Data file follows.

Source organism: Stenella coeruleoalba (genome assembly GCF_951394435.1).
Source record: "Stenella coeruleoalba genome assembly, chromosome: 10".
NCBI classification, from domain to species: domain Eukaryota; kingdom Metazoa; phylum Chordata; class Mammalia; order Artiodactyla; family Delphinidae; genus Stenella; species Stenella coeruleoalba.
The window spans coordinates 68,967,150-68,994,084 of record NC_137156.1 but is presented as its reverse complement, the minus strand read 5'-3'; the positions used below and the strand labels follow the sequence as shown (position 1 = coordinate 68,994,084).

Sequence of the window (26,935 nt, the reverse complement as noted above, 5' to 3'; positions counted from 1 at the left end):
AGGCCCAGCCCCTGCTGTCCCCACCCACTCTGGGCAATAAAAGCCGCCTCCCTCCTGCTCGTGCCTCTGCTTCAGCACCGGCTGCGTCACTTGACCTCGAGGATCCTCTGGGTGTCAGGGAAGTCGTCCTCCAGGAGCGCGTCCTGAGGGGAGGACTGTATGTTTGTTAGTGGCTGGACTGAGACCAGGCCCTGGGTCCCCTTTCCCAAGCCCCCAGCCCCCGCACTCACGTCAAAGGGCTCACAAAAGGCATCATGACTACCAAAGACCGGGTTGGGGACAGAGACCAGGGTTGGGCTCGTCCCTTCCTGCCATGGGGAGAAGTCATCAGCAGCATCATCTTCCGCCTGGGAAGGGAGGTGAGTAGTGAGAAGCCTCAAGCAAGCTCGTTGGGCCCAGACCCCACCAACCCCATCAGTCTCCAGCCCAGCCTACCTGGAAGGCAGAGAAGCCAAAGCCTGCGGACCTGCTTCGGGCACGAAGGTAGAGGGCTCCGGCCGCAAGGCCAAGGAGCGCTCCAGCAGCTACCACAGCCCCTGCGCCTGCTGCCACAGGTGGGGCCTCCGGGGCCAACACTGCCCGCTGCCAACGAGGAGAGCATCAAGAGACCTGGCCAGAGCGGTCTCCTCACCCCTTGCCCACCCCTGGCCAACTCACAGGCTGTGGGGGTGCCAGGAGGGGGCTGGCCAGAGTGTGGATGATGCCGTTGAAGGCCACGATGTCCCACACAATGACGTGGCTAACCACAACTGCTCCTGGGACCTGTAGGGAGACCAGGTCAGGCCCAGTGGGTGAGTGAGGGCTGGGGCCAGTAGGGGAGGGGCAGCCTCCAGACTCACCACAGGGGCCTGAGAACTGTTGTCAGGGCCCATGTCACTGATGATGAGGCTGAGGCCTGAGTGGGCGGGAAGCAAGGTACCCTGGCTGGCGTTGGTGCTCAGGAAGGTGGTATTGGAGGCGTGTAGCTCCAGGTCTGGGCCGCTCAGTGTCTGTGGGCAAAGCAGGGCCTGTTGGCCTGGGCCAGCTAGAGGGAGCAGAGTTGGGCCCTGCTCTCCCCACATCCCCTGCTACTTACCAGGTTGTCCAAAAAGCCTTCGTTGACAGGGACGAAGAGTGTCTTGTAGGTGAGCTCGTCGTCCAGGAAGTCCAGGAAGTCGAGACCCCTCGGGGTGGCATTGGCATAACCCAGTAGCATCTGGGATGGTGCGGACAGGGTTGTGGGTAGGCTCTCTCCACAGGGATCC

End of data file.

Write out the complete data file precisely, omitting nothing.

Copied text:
Source organism: Stenella coeruleoalba (genome assembly GCF_951394435.1).
Source record: "Stenella coeruleoalba genome assembly, chromosome: 10".
NCBI classification, from domain to species: domain Eukaryota; kingdom Metazoa; phylum Chordata; class Mammalia; order Artiodactyla; family Delphinidae; genus Stenella; species Stenella coeruleoalba.
The window spans coordinates 68,967,150-68,994,084 of record NC_137156.1 but is presented as its reverse complement, the minus strand read 5'-3'; the positions used below and the strand labels follow the sequence as shown (position 1 = coordinate 68,994,084).

Sequence of the window (26,935 nt, the reverse complement as noted above, 5' to 3'; positions counted from 1 at the left end):
AGGCCCAGCCCCTGCTGTCCCCACCCACTCTGGGCAATAAAAGCCGCCTCCCTCCTGCTCGTGCCTCTGCTTCAGCACCGGCTGCGTCACTTGACCTCGAGGATCCTCTGGGTGTCAGGGAAGTCGTCCTCCAGGAGCGCGTCCTGAGGGGAGGACTGTATGTTTGTTAGTGGCTGGACTGAGACCAGGCCCTGGGTCCCCTTTCCCAAGCCCCCAGCCCCCGCACTCACGTCAAAGGGCTCACAAAAGGCATCATGACTACCAAAGACCGGGTTGGGGACAGAGACCAGGGTTGGGCTCGTCCCTTCCTGCCATGGGGAGAAGTCATCAGCAGCATCATCTTCCGCCTGGGAAGGGAGGTGAGTAGTGAGAAGCCTCAAGCAAGCTCGTTGGGCCCAGACCCCACCAACCCCATCAGTCTCCAGCCCAGCCTACCTGGAAGGCAGAGAAGCCAAAGCCTGCGGACCTGCTTCGGGCACGAAGGTAGAGGGCTCCGGCCGCAAGGCCAAGGAGCGCTCCAGCAGCTACCACAGCCCCTGCGCCTGCTGCCACAGGTGGGGCCTCCGGGGCCAACACTGCCCGCTGCCAACGAGGAGAGCATCAAGAGACCTGGCCAGAGCGGTCTCCTCACCCCTTGCCCACCCCTGGCCAACTCACAGGCTGTGGGGGTGCCAGGAGGGGGCTGGCCAGAGTGTGGATGATGCCGTTGAAGGCCACGATGTCCCACACAATGACGTGGCTAACCACAACTGCTCCTGGGACCTGTAGGGAGACCAGGTCAGGCCCAGTGGGTGAGTGAGGGCTGGGGCCAGTAGGGGAGGGGCAGCCTCCAGACTCACCACAGGGGCCTGAGAACTGTTGTCAGGGCCCATGTCACTGATGATGAGGCTGAGGCCTGAGTGGGCGGGAAGCAAGGTACCCTGGCTGGCGTTGGTGCTCAGGAAGGTGGTATTGGAGGCGTGTAGCTCCAGGTCTGGGCCGCTCAGTGTCTGTGGGCAAAGCAGGGCCTGTTGGCCTGGGCCAGCTAGAGGGAGCAGAGTTGGGCCCTGCTCTCCCCACATCCCCTGCTACTTACCAGGTTGTCCAAAAAGCCTTCGTTGACAGGGACGAAGAGTGTCTTGTAGGTGAGCTCGTCGTCCAGGAAGTCCAGGAAGTCGAGACCCCTCGGGGTGGCATTGGCATAACCCAGTAGCATCTGGGATGGTGCGGACAGGGTTGTGGGTAGGCTCTCTCCACAGGGATCC